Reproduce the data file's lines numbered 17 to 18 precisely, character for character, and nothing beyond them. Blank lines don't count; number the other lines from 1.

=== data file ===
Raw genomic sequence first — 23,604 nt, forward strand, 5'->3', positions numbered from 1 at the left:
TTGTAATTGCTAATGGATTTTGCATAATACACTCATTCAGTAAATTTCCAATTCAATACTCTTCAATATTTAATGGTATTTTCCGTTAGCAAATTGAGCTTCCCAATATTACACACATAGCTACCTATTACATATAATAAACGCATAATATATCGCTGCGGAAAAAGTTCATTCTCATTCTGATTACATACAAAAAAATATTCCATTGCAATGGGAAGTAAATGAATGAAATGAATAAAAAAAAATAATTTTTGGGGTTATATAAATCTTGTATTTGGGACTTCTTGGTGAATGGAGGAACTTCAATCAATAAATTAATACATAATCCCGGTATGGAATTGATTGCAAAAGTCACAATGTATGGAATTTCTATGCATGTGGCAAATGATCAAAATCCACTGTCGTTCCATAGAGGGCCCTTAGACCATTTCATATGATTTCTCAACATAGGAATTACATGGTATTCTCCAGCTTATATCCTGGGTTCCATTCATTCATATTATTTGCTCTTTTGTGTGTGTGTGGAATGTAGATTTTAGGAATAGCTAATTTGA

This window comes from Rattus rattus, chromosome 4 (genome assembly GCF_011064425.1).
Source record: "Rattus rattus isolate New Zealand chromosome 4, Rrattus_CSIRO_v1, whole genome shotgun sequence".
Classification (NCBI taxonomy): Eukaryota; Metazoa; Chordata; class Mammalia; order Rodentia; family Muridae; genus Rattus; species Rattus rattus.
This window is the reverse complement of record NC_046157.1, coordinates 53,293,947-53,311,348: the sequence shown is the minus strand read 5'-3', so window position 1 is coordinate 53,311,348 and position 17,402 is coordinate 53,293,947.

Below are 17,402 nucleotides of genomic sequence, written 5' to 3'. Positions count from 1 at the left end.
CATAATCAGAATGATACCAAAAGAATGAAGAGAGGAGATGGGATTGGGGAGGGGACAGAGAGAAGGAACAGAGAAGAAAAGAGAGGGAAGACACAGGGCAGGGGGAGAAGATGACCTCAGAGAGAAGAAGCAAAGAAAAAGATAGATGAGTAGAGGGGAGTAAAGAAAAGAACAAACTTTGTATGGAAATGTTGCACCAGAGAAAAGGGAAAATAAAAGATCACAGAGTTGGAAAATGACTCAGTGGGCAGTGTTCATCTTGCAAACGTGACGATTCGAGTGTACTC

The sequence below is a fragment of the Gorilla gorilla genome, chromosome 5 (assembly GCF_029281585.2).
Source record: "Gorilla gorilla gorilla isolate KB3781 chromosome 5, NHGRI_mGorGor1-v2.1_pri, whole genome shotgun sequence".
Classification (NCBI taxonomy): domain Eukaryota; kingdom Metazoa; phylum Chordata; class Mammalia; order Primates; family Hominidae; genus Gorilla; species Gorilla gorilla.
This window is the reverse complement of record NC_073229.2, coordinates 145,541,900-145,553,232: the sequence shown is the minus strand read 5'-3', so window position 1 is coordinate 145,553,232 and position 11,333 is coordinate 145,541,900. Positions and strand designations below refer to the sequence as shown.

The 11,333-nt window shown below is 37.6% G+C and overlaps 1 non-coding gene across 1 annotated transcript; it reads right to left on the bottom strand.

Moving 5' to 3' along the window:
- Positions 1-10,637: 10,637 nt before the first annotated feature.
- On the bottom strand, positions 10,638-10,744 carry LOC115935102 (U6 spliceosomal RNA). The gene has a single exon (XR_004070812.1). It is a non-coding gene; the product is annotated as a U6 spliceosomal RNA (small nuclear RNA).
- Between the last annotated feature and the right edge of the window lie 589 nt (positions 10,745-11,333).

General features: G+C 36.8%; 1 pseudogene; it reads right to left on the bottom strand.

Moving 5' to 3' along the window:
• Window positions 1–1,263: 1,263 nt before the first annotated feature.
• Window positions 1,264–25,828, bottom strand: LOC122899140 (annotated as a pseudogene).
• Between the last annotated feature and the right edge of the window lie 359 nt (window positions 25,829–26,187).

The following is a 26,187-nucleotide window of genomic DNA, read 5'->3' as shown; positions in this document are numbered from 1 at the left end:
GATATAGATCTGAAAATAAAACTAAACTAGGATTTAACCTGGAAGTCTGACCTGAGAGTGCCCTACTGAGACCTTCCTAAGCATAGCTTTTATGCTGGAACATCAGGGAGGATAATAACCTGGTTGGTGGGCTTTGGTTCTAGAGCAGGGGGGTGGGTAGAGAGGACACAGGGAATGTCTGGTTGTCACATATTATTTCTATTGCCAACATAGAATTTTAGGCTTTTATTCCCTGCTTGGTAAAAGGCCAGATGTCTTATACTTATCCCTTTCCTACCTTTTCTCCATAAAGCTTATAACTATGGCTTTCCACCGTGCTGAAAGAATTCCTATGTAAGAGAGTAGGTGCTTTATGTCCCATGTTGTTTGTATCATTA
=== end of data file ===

- Between the last annotated feature and the right edge of the window lie 589 nt (positions 10,745-11,333).

General features: G+C 36.8%; 1 pseudogene; it reads right to left on the bottom strand.